There’s so much advice online about talking to oneself as a friend. You’re supposed to stop the negative self-talk that’s just making you more anxious and depressed. One of the number one pieces of advice on the internet is to treat yourself with kindness. You write out positive affirmations and say them into the mirror. Or you repeat mantras.
I was talking to a new doctor the other day: explaining my surgical history. You see, I’ve had the same surgery twice. I first had reconstructive surgery when I was thirteen years old. My spine was an S-curve: both curves around 85-90 degrees. My right lung was collapsing and my heart was being squeezed. I had to have surgery to stay alive. I was and still am grateful to my surgeon.
I found out today that there is a high school reunion scheduled for September. I’ve been cordially invited to stay with a friend of mine from high school (and one of the only people I want to and can bear to talk to from high school). Thankfully, it was over facebook message so I could just click out of the page before responding instinctually.
Growing Up Playing with Makeup
Like many young women, I experimented a lot with makeup when I was a pre-teen and teenager. My friends and I went off to the local drugstore and bought eye shadow in virulent shades of blue, green, and purple. We got lip smackers in soda flavors. We tried out different eye liners and mascaras to try to get dramatic and smoky eyes.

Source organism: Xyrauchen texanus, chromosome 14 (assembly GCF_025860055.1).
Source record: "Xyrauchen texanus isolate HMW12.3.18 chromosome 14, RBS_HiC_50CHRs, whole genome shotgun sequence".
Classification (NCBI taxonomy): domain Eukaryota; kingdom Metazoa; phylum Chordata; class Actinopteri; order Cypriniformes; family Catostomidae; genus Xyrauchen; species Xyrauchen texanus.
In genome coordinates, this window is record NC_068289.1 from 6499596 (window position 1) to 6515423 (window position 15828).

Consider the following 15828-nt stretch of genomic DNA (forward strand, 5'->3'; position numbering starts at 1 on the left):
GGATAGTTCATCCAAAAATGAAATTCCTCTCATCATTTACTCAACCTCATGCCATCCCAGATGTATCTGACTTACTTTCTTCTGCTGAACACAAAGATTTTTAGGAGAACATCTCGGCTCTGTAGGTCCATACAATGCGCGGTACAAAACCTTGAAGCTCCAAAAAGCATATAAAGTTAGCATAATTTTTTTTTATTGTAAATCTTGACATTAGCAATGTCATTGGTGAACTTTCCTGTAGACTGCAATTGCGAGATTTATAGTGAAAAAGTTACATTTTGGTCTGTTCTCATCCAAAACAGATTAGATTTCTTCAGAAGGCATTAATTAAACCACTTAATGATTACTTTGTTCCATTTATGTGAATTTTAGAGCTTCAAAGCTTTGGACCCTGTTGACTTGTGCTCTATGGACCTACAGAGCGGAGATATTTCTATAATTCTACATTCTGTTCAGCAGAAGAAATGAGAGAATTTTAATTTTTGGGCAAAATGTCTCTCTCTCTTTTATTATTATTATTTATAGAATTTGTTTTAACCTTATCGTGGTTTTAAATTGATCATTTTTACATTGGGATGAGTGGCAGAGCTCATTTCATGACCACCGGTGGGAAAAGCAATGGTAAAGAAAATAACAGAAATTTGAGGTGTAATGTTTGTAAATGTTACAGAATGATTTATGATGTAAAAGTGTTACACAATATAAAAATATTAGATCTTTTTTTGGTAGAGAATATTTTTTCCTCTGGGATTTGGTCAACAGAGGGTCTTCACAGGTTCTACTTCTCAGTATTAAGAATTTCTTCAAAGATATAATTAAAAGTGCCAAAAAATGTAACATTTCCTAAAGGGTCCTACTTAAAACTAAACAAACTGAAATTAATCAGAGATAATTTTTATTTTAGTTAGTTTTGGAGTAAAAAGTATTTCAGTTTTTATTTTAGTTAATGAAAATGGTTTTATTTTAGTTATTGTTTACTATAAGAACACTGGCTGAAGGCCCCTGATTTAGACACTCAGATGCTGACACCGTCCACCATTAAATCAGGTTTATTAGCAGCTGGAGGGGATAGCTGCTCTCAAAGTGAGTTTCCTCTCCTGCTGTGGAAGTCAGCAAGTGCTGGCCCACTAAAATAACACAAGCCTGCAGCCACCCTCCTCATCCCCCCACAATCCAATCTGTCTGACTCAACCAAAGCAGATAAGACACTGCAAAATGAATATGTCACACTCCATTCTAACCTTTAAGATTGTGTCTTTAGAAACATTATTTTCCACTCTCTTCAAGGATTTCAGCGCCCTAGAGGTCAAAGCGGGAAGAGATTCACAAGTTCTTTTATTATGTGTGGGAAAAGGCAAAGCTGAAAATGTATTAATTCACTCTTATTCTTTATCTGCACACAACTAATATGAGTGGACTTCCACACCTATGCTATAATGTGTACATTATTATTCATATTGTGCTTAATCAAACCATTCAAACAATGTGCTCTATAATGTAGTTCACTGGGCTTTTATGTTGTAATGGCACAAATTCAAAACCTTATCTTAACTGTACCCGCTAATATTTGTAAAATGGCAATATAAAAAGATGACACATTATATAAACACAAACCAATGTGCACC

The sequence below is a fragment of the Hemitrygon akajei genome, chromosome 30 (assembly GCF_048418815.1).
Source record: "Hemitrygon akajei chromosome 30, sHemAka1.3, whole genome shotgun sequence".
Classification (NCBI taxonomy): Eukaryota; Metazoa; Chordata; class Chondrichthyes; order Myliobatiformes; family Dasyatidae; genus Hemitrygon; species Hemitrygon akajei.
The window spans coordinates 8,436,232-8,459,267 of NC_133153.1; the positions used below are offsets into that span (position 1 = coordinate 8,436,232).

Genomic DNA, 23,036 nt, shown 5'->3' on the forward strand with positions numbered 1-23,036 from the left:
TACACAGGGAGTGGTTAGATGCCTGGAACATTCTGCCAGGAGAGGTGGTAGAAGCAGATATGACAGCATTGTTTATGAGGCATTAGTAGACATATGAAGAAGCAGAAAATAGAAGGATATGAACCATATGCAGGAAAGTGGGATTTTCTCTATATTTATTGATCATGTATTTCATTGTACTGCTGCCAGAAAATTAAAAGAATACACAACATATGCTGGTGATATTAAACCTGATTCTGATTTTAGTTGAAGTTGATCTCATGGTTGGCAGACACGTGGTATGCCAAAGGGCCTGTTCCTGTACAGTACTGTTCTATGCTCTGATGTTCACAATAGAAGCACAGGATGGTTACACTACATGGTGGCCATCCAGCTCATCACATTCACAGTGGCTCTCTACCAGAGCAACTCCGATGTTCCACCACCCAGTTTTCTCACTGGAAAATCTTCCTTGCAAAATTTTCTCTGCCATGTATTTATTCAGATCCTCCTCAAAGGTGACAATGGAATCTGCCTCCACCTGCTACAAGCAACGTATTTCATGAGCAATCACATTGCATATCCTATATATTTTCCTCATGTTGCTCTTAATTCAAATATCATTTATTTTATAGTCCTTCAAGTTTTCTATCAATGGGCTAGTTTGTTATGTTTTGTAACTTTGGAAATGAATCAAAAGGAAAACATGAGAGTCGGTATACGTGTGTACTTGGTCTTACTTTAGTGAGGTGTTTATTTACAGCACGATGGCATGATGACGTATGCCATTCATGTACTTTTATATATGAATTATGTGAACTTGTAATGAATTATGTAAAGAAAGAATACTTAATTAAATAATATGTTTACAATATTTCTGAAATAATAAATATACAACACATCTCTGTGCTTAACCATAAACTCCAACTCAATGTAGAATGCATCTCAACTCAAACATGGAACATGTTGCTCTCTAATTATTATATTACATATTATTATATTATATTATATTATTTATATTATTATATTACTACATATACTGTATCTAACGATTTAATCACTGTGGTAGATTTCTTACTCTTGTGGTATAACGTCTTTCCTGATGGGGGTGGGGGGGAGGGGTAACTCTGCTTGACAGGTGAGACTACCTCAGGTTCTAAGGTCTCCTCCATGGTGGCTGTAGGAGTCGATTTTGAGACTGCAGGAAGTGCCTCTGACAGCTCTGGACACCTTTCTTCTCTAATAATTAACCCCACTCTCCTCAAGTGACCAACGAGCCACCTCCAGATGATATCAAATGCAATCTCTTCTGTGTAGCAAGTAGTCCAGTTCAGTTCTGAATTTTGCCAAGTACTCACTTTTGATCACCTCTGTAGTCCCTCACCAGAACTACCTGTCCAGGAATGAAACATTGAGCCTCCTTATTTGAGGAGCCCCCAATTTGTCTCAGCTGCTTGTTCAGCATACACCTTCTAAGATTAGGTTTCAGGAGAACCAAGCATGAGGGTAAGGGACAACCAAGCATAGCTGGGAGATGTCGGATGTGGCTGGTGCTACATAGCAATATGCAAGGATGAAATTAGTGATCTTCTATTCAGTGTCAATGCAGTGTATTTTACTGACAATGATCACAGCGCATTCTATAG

I don’t think it’s an accident that I started showing signs of OCD in my early preteen years, right around the time I entered middle school and started wearing a back brace part of the day, in addition to the nights, to correct my crooked spine.
I was afraid of other illnesses and accidents happening to me or my family. I worried that if I didn’t knock on wood (a casual superstition to many people), that I could cause bad things to happen to my loved ones. Continue reading “My Need for Reassurance Was A Source of Shame But Is Now a Source of Connection: Here is How”